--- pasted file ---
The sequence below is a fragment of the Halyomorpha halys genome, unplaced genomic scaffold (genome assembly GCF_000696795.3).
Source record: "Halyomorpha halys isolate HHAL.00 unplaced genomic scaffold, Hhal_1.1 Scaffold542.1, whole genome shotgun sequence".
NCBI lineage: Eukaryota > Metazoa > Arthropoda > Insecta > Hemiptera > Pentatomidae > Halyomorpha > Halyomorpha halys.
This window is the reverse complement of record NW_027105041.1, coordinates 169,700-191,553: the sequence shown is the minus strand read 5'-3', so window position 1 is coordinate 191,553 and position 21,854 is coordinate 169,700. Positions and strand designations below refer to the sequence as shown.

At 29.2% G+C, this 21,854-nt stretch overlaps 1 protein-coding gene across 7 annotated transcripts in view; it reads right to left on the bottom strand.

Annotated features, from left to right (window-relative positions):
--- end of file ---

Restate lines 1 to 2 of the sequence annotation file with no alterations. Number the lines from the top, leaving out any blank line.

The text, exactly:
The sequence below is a fragment of the Halyomorpha halys genome, unplaced genomic scaffold (genome assembly GCF_000696795.3).
Source record: "Halyomorpha halys isolate HHAL.00 unplaced genomic scaffold, Hhal_1.1 Scaffold542.1, whole genome shotgun sequence".